Tuesday, May 12, 2015


The first part of the series - Initially Not A Psychologist ...

Wilhelm Wundt
Wilhelm Wundt is considered to be one of the most important figures in psychology. He was the first person to advocate experimentation in psychology and is credited to establish the first psychology laboratory at the University of Leipzig, Germany. He is thus known to be the founder of experimental psychology.
Introducing experiments in psychology also made it to be scientific and distinct from philosophy, which makes Wundt to be known as the founder of the new science of psychology or the father of modern psychology. Wundt, however, did not begin his career as a psychologist; he, initially, was not a psychologist.
Before being a psychologist, Wundt began his career as a physician. He studied medicine at the University of Heidelberg. While studying medicine, he developed a lot more interest in physiology and in went to the University of Berlin to study under the great physiologist, Johannes Muller, the person who had established the first laboratory of experimental physiology.
Wundt studied under Muller for only one semester, but it was good enough to inspire him to do research in physiological processes, which would, later on, eventually get him interested in psychology. He returned to the University of Heidelberg to complete his doctorate in medicine and was appointed as lecturer of physiology. From 1858 onwards, for 13 years, Wundt was involved in doing research in physiology as an assistant to the physician and physicist Hermann von Helmholtz.
While doing research in physiology, his background in medicine helped him to emphasize the physiological aspects in behavior. This is what made Wundt become interested in psychology. During this time he began to develop his ideas about psychology. He began to conceive of a field of psychology that would be an independent and experimental science.
Wundt presented his ideas about psychology in the form of a book titled, Contributions To The Theory Of Sensory Perception, which was published in sections, between 1858 and 1862. In this book, Wundt described his experiments and gave his views on the proper methods for the new psychology that he had conceived. It was in this book that Wundt used the term experimental psychology for the first time. This book is considered to be one of the first books of modern psychology.
In 1867, at the University of Heidelberg, Wundt offered the course on physiological psychology. This is the first time such a course was offered in a formal manner anywhere in the world. This could very well be considered the first formal course on psychology.
The course on physiological psychology led to the highly significant book titled Principles Of Physiological Psychology, which was published in two parts, first in 1873 and then in 1874. This book was Wundt’s systematic call for a new discipline of psychology. The book attempted to establish the whole framework of psychology as an experimental science of the mind, to be studied through its processes. Wundt advocated the creation of the field of experimental psychology, which was physiologically oriented and emphasized on basic sensory processes.
In 1875, Wundt was appointed as professor of scientific philosophy (as opposed to classical philosophy) at the University of Leipzig. Psychology was not yet established as a separate discipline, which is why he was designated as professor of scientific philosophy.
In 1879, at Leipzig, he established a laboratory to conduct his research. This is viewed to be the first laboratory dedicated exclusively for psychological research. Many see this to be the formal beginning of the new psychology or modern psychology.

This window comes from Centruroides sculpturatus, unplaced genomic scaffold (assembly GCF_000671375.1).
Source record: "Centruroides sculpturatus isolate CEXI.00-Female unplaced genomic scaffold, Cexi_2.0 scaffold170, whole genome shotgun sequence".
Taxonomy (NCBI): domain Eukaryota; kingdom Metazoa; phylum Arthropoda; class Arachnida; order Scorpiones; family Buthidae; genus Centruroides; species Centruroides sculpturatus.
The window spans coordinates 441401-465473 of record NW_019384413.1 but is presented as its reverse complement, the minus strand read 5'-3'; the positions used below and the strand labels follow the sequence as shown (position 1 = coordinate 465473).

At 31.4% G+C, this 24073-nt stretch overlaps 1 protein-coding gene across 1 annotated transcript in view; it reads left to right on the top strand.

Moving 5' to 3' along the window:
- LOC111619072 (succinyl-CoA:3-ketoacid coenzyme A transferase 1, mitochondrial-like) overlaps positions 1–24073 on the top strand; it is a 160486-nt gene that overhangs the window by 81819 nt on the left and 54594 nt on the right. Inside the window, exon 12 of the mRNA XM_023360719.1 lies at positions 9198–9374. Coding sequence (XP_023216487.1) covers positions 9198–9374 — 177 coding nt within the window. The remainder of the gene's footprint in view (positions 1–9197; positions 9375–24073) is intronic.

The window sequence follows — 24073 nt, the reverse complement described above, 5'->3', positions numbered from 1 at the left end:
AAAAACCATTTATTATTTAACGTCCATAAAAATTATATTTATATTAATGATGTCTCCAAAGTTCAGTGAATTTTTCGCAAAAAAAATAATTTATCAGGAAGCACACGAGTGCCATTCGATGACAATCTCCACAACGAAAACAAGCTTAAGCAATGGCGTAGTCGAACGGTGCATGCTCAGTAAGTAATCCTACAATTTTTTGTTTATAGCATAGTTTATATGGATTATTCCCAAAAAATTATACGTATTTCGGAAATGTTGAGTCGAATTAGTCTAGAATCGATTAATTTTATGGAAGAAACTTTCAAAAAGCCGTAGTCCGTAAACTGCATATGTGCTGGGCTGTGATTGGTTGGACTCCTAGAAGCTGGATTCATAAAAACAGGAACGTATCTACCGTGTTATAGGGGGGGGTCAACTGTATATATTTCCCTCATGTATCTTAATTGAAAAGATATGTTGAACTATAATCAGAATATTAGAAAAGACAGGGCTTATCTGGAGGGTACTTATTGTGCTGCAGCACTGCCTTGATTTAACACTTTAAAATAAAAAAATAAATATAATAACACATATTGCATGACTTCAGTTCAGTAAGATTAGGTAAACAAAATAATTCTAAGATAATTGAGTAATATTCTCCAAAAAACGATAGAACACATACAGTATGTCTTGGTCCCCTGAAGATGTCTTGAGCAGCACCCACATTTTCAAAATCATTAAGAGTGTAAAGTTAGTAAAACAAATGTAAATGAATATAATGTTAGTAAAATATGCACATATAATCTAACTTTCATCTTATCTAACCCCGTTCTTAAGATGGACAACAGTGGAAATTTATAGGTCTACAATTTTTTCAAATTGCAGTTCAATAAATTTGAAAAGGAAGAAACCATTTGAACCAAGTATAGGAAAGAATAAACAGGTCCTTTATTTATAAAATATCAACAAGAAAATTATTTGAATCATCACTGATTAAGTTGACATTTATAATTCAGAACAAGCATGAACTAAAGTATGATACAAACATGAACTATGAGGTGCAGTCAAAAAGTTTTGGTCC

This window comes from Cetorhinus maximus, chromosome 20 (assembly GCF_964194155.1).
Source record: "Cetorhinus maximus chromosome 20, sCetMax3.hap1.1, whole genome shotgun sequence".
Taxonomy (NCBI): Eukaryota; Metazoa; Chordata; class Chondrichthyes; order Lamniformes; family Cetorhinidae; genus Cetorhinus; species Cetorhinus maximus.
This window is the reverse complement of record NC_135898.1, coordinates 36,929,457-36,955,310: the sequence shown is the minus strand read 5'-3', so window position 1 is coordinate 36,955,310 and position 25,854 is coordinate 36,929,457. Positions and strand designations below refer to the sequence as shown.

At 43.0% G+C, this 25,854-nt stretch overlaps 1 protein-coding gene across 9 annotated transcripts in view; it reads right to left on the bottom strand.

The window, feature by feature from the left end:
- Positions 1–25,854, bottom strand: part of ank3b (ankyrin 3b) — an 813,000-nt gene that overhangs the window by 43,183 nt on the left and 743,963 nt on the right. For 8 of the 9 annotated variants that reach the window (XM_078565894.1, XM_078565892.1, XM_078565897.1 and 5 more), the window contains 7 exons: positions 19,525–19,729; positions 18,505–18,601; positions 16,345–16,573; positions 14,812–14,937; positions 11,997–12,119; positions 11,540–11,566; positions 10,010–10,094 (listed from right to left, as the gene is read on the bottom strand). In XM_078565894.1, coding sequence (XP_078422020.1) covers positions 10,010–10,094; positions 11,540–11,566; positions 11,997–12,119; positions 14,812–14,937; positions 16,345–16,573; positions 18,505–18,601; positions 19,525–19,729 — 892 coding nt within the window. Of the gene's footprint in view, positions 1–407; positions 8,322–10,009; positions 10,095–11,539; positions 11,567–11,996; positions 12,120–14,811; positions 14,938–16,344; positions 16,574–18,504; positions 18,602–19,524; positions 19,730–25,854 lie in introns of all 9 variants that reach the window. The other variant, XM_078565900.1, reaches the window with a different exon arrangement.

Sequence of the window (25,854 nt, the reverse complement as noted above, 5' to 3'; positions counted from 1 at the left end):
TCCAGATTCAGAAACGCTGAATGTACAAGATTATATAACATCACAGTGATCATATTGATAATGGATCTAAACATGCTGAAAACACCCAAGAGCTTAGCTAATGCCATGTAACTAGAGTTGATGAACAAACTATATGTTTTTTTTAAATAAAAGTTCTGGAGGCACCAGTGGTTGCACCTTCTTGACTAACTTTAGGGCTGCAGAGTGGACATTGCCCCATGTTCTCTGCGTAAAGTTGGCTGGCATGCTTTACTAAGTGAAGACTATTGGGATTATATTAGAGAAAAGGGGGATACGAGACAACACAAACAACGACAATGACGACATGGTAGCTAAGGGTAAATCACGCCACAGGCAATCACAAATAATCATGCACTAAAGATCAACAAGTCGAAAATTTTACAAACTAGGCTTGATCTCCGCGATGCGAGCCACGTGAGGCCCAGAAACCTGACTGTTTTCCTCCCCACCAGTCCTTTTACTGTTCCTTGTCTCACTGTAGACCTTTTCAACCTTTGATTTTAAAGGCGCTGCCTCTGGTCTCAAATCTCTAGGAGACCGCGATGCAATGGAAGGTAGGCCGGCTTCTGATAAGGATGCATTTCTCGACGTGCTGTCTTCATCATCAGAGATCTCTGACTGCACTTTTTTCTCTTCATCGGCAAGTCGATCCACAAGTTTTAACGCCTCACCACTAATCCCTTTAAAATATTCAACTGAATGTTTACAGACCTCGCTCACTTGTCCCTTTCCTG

In 1881, Wundt began the journal Philosophical Studies, which was the official publication of the laboratory and the new science. In the journal, he reported all the experimental studies of his laboratory. In 1906, Wundt retitled the journal as Psychological Studies.    
With the formation of a laboratory and an official journal, the new psychology that Wundt had conceived of, was firmly established and well under way. Wundt’s laboratory drew in a large number of students to Leipzig, many of who, later on, became significant contributors to the field of psychology. Wundt’s laboratory led to the formation of many psychology laboratories all over Europe and America. It served as a model for many of the new laboratories, and therefore had a major influence in the development of modern psychology.
Psychology as defined by Wundt is the analytical study of the generalized human mind, using the method of introspection. Introspection is a method of gathering data in which the individual attempts to analyse the content of their conscious mind. It is characterized by paying attention not to the whole pattern of a stimulus, but to an elemental part of a stimulus.  
According to Wundt, the purpose of psychology is to study the structure of consciousness. By the structure of consciousness, Wundt meant the relationship of a group of sensations that produces the complex experiences people think of as their conscious mental life.
Wundt’s system of psychology was about studying the contents of the mind and thus came to be known as content psychology. It also emphasized mental structures and was then called structural psychology or structuralism, which was later taken forward by Wundt’s student Edward Bradford Titchener. Structuralism, which was pioneered by Wundt, came to be known to be as the first school of thought of psychology. 

Thus, Wilhelm Wundt, who was trained in medicine and physiology, and was designated as a philosopher, introduced experimentation in psychology, went on to pioneer the first school of psychology, establish psychology as an academic discipline, and came to be known as the father of modern psychology.

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